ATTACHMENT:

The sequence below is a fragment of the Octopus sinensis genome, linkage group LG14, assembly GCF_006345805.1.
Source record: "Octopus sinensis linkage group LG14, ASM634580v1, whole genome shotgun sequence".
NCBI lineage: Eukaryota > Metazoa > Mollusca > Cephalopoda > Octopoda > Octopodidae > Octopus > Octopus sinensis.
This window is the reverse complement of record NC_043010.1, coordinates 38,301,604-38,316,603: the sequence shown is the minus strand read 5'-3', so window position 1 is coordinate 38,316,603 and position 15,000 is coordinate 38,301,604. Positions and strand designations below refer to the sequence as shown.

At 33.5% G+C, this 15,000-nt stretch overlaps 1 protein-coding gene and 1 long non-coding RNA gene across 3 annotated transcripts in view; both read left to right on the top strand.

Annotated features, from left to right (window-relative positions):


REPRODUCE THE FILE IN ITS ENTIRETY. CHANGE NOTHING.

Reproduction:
The sequence below is a fragment of the Octopus sinensis genome, linkage group LG14, assembly GCF_006345805.1.
Source record: "Octopus sinensis linkage group LG14, ASM634580v1, whole genome shotgun sequence".
NCBI lineage: Eukaryota > Metazoa > Mollusca > Cephalopoda > Octopoda > Octopodidae > Octopus > Octopus sinensis.
This window is the reverse complement of record NC_043010.1, coordinates 38,301,604-38,316,603: the sequence shown is the minus strand read 5'-3', so window position 1 is coordinate 38,316,603 and position 15,000 is coordinate 38,301,604. Positions and strand designations below refer to the sequence as shown.

At 33.5% G+C, this 15,000-nt stretch overlaps 1 protein-coding gene and 1 long non-coding RNA gene across 3 annotated transcripts in view; both read left to right on the top strand.

Annotated features, from left to right (window-relative positions):